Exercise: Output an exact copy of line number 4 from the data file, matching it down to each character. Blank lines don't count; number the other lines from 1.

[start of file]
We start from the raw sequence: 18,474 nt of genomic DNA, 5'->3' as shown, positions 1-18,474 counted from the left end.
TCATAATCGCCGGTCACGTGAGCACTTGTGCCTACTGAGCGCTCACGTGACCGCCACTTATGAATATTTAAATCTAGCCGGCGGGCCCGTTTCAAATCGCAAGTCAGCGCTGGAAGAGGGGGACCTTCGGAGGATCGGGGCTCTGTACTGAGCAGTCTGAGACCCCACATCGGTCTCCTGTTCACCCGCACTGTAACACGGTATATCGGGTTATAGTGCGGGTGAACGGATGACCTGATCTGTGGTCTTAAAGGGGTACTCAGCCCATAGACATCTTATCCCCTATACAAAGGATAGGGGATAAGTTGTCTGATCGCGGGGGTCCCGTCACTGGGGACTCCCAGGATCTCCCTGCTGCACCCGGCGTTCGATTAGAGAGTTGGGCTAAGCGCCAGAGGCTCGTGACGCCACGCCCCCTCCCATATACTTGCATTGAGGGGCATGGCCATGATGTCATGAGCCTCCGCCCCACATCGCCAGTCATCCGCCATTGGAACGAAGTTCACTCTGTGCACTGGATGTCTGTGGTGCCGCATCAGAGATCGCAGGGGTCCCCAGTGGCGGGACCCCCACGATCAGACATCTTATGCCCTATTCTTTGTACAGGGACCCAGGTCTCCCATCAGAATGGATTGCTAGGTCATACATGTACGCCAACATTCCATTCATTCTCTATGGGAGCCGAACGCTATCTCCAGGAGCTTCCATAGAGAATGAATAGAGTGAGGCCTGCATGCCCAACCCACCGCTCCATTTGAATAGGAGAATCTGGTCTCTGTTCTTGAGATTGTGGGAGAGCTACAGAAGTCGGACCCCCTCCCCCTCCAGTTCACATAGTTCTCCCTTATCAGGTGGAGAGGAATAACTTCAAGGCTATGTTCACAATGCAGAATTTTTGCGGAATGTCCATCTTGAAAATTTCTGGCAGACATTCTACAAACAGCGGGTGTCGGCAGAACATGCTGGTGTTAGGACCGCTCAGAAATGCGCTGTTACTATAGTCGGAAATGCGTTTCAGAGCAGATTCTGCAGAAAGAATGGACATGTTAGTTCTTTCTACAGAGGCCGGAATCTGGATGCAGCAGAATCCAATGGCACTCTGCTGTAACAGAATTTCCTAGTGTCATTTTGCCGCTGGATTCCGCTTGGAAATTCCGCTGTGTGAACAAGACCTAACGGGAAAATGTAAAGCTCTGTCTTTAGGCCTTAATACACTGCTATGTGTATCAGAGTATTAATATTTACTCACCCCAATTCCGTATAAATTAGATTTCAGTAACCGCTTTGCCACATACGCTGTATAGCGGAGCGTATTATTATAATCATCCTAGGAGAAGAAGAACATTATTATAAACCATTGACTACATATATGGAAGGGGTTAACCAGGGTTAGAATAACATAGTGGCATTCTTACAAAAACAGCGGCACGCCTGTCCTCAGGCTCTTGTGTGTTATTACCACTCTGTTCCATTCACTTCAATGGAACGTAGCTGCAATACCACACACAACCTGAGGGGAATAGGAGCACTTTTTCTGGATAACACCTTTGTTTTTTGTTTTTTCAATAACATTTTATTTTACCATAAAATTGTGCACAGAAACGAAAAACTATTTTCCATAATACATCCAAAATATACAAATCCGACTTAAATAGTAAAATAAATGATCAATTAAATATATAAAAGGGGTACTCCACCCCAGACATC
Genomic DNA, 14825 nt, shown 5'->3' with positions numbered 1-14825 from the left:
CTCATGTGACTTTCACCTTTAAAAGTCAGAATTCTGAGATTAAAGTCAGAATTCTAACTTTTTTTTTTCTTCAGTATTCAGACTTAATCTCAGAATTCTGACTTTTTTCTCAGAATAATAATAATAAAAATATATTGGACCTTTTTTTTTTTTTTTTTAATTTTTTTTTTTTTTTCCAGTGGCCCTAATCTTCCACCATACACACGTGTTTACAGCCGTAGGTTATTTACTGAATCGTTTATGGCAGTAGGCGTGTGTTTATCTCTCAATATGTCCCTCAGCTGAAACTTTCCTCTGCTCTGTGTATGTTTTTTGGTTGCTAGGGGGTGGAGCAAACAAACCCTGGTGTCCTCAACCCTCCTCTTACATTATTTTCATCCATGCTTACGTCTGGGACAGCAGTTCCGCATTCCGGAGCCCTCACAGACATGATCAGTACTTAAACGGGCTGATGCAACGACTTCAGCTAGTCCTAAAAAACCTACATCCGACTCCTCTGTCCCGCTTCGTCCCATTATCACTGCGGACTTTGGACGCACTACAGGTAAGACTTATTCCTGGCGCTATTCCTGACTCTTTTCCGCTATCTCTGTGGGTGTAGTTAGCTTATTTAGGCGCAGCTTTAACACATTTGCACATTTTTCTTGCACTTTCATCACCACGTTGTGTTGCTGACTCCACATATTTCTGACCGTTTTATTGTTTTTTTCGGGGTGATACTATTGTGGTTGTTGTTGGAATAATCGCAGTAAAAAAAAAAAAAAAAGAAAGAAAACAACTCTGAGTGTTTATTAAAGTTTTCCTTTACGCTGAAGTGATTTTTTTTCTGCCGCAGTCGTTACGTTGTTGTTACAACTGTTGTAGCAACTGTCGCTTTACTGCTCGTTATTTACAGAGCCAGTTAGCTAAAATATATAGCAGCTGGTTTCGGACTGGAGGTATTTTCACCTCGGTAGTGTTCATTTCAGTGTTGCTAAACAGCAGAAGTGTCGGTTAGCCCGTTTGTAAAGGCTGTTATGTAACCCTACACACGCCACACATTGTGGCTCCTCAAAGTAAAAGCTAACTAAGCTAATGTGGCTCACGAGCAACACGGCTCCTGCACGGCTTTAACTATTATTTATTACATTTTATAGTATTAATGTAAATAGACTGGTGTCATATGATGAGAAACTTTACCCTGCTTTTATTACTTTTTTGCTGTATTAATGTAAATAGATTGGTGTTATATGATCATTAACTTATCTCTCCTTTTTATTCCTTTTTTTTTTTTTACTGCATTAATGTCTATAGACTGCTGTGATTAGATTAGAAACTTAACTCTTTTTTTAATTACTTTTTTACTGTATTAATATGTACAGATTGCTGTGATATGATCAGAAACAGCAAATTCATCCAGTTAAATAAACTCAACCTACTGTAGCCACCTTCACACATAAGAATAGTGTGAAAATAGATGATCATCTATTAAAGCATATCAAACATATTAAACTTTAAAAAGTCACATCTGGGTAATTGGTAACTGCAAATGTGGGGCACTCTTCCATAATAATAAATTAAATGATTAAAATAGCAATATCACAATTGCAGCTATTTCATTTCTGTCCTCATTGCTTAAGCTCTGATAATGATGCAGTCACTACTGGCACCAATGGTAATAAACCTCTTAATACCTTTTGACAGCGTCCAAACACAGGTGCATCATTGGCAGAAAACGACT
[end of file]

CTCATGTGACTTTCACCTTTAAAAGTCAGAATTCTGAGATTAAAGTCAGAATTCTAACTTTTTTTTTTCTTCAGTATTCAGACTTAATCTCAGAATTCTGACTTTTTTCTCAGAATAATAATAATAAAAATATATTGGACCTTTTTTTTTTTTTTTTTAATTTTTTTTTTTTTTTCCAGTGGCCCTAATCTTCCACCATACACACGTGTTTACAGCCGTAGGTTATTTACTGAATCGTTTATGGCAGTAGGCGTGTGTTTATCTCTCAATATGTCCCTCAGCTGAAACTTTCCTCTGCTCTGTGTATGTTTTTTGGTTGCTAGGGGGTGGAGCAAACAAACCCTGGTGTCCTCAACCCTCCTCTTACATTATTTTCATCCATGCTTACGTCTGGGACAGCAGTTCCGCATTCCGGAGCCCTCACAGACATGATCAGTACTTAAACGGGCTGATGCAACGACTTCAGCTAGTCCTAAAAAACCTACATCCGACTCCTCTGTCCCGCTTCGTCCCATTATCACTGCGGACTTTGGACGCACTACAGGTAAGACTTATTCCTGGCGCTATTCCTGACTCTTTTCCGCTATCTCTGTGGGTGTAGTTAGCTTATTTAGGCGCAGCTTTAACACATTTGCACATTTTTCTTGCACTTTCATCACCACGTTGTGTTGCTGACTCCACATATTTCTGACCGTTTTATTGTTTTTTTCGGGGTGATACTATTGTGGTTGTTGTTGGAATAATCGCAGTAAAAAAAAAAAAAAAAGAAAGAAAACAACTCTGAGTGTTTATTAAAGTTTTCCTTTACGCTGAAGTGATTTTTTTTCTGCCGCAGTCGTTACGTTGTTGTTACAACTGTTGTAGCAACTGTCGCTTTACTGCTCGTTATTTACAGAGCCAGTTAGCTAAAATATATAGCAGCTGGTTTCGGACTGGAGGTATTTTCACCTCGGTAGTGTTCATTTCAGTGTTGCTAAACAGCAGAAGTGTCGGTTAGCCCGTTTGTAAAGGCTGTTATGTAACCCTACACACGCCACACATTGTGGCTCCTCAAAGTAAAAGCTAACTAAGCTAATGTGGCTCACGAGCAACACGGCTCCTGCACGGCTTTAACTATTATTTATTACATTTTATAGTATTAATGTAAATAGACTGGTGTCATATGATGAGAAACTTTACCCTGCTTTTATTACTTTTTTGCTGTATTAATGTAAATAGATTGGTGTTATATGATCATTAACTTATCTCTCCTTTTTATTCCTTTTTTTTTTTTTACTGCATTAATGTCTATAGACTGCTGTGATTAGATTAGAAACTTAACTCTTTTTTTAATTACTTTTTTACTGTATTAATATGTACAGATTGCTGTGATATGATCAGAAACAGCAAATTCATCCAGTTAAATAAACTCAACCTACTGTAGCCACCTTCACACATAAGAATAGTGTGAAAATAGATGATCATCTATTAAAGCATATCAAACATATTAAACTTTAAAAAGTCACATCTGGGTAATTGGTAACTGCAAATGTGGGGCACTCTTCCATAATAATAAATTAAATGATTAAAATAGCAATATCACAATTGCAGCTATTTCATTTCTGTCCTCATTGCTTAAGCTCTGATAATGATGCAGTCACTACTGGCACCAATGGTAATAAACCTCTTAATACCTTTTGACAGCGTCCAAACACAGGTGCATCATTGGCAGAAAACGACT